In FIG. 7g, using an oxygen-containing plasma through the openings in the hard RIE mask 714, a RIE of the hard-baked photoresist 712 is done exposing the write gap 406 under the P2 and write coil areas. In FIG. 7h, a resist 718 is formed over the coil area of the opened structure and is flood exposed. In FIG. 7i, the P2 tip 408 and the upper layer of the BG 409 formed of a magnetic material (e.g. Ni—Fe) are deposited, preferably by plating. In FIG. 7j, the coil protection resist 718 is removed by development and resist 720 is formed to cover P2 408, the BG 409 and the field and is flood exposed. In FIG. 7k, the write coil 412 formed of a conductive material (e.g. Cu) is deposited, preferably by plating.

Alternatively, the steps of forming the pole piece and the write coil may be reversed with the write coil layer being plated before plating the pole piece. In addition, the coverage of the pole protection resist 720 over the P2 tip 408 and the BG 409 is optional. If this protection layer is omitted, then copper is plated in the write coil location and also over the pole pieces. This excess copper material over the pole pieces is removed by a planarization step later in the process. Conversely, if the write coil 412 is deposited before the pole pieces 408 and 409, then the coil protection resist 718 is optional.

In FIG. 7I, the pole protection resist 720 is removed by development followed by removal by oxygen-containing RIE of the hard-baked resist 712 that defined P2, the BG and the coil. The seed layer between the coil turns is removed using a fluorine-containing plasma (e.g. CF4) RIE process if the seed layer can be etched. If the seed layer is not etchable, a milling step is needed to remove electrical connection between the coil turns of the write coil. Because neither Cu or Ni—Fe form volatile fragments in this RIE process, their loss is minimal. A planarizing layer 722 of alumina is deposited over the entire structure followed by a planarization step, preferably by CMP, to planarize the structure at the desired thickness level 723 of P2 and the write coil. It should be noted that the planarization level 723 may not define both the top of the pole piece 408 and the write coil 412. It is possible to plate either the pole piece 408 or the write coil 412 to a level below the planarization level 723 and thus not expose the plated metal of the lower of the two during the planarization step. If the planarizing layer 722 of alumina does not entirely fill the spaces between the coil turns, an additional hard bake resist layer is deposited to fill the voids. A hard-baked resist layer 724 is formed over the coil area to fill any voids 726 in the planarizing alumina layer 722 and to form an insulation layer between the write coil and the subsequently formed pole (P3) structure magnetically connecting the P2 tip 408 and the BG 409. The P3 pole 728 is formed by plating Ni—Fe over the insulation layer 724 forming a magnetic connection between the P2 tip 408 and the BG 409. The P3 pole is recessed away from the ABS which is subsequently defined by a lapping process as is well known in the art. This completes the fabrication process of the write head according to this embodiment of the invention.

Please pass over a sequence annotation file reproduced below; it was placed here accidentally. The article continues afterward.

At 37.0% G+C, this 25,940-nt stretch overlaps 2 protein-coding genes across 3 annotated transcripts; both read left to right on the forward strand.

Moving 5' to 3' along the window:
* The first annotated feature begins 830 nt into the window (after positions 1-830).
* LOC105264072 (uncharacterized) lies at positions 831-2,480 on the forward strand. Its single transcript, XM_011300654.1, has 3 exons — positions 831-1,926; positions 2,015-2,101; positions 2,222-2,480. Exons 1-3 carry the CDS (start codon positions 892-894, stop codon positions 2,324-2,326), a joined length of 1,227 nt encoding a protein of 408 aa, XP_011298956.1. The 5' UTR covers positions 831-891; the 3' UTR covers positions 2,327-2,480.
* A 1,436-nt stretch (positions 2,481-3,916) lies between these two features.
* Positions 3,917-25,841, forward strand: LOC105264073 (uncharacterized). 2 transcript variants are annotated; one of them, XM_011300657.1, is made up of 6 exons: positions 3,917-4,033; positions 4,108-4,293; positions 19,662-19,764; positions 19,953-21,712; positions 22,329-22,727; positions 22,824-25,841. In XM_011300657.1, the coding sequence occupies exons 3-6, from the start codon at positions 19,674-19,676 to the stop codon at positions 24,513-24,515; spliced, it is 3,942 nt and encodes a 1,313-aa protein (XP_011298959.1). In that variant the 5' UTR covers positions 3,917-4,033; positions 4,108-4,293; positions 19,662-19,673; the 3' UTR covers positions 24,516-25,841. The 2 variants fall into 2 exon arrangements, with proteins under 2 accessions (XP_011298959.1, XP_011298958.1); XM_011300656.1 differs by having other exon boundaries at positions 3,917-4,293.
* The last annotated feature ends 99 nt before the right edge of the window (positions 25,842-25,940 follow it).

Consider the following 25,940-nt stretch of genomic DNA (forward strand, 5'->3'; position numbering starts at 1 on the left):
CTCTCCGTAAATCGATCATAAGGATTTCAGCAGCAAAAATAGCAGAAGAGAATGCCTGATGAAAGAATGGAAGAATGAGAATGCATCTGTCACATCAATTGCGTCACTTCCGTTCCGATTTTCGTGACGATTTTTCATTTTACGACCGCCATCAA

FIG. 8 is a cross-sectional view, not to scale, of a second example of a read/write head 800 fabricated according to the method whereby a write head pole and a write coil are defined in a single thin resist lithographic step and image transfer process. The read/write head 800 comprises a write head having a dual layer write coil structure wherein a planar second coil 808 is located above a planar first coil 804 as is known in the art. The process of making the read/write head 800 according to the present invention comprises steps to define a first pole tip pedestal (P1P) 404 and a planar first write coil 804, coplanar with the P1P, in a first single thin resist lithographic step and image transfer process and a second pole tip (P2) 408 and a planar second coil 808, coplanar with the P2, in a second single thin resist lithographic step and image transfer process. In the embodiment shown in FIG. 8, the seed layer for the second coil is also used as the write gap 406.